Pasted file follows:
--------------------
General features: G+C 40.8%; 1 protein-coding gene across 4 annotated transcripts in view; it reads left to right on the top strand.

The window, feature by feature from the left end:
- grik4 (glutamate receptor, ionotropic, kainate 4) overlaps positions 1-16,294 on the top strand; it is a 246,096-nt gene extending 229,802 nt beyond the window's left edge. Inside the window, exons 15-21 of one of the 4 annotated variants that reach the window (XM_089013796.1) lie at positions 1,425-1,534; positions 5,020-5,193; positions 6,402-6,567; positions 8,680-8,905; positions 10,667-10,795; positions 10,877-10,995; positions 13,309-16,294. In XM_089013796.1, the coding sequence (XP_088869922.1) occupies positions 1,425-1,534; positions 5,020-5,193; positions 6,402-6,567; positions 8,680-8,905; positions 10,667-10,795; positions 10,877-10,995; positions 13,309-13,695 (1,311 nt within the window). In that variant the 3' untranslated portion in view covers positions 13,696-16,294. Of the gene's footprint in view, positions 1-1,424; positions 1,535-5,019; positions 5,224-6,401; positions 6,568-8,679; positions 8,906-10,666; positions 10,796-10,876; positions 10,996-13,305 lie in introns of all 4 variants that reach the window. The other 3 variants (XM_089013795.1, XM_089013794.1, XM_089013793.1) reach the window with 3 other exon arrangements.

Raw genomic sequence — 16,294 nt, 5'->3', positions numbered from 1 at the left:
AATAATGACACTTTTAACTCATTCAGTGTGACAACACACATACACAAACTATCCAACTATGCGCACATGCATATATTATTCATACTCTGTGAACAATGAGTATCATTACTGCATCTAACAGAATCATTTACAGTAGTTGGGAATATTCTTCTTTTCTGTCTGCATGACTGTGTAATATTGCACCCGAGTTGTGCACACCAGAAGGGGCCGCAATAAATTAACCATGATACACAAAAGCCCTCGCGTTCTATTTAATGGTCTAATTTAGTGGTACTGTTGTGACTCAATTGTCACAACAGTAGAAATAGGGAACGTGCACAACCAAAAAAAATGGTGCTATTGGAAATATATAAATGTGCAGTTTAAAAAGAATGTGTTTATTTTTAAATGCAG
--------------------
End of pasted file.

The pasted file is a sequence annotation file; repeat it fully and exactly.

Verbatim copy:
General features: G+C 40.8%; 1 protein-coding gene across 4 annotated transcripts in view; it reads left to right on the top strand.

The window, feature by feature from the left end:
- grik4 (glutamate receptor, ionotropic, kainate 4) overlaps positions 1-16,294 on the top strand; it is a 246,096-nt gene extending 229,802 nt beyond the window's left edge. Inside the window, exons 15-21 of one of the 4 annotated variants that reach the window (XM_089013796.1) lie at positions 1,425-1,534; positions 5,020-5,193; positions 6,402-6,567; positions 8,680-8,905; positions 10,667-10,795; positions 10,877-10,995; positions 13,309-16,294. In XM_089013796.1, the coding sequence (XP_088869922.1) occupies positions 1,425-1,534; positions 5,020-5,193; positions 6,402-6,567; positions 8,680-8,905; positions 10,667-10,795; positions 10,877-10,995; positions 13,309-13,695 (1,311 nt within the window). In that variant the 3' untranslated portion in view covers positions 13,696-16,294. Of the gene's footprint in view, positions 1-1,424; positions 1,535-5,019; positions 5,224-6,401; positions 6,568-8,679; positions 8,906-10,666; positions 10,796-10,876; positions 10,996-13,305 lie in introns of all 4 variants that reach the window. The other 3 variants (XM_089013795.1, XM_089013794.1, XM_089013793.1) reach the window with 3 other exon arrangements.

Raw genomic sequence — 16,294 nt, 5'->3', positions numbered from 1 at the left:
AATAATGACACTTTTAACTCATTCAGTGTGACAACACACATACACAAACTATCCAACTATGCGCACATGCATATATTATTCATACTCTGTGAACAATGAGTATCATTACTGCATCTAACAGAATCATTTACAGTAGTTGGGAATATTCTTCTTTTCTGTCTGCATGACTGTGTAATATTGCACCCGAGTTGTGCACACCAGAAGGGGCCGCAATAAATTAACCATGATACACAAAAGCCCTCGCGTTCTATTTAATGGTCTAATTTAGTGGTACTGTTGTGACTCAATTGTCACAACAGTAGAAATAGGGAACGTGCACAACCAAAAAAAATGGTGCTATTGGAAATATATAAATGTGCAGTTTAAAAAGAATGTGTTTATTTTTAAATGCAG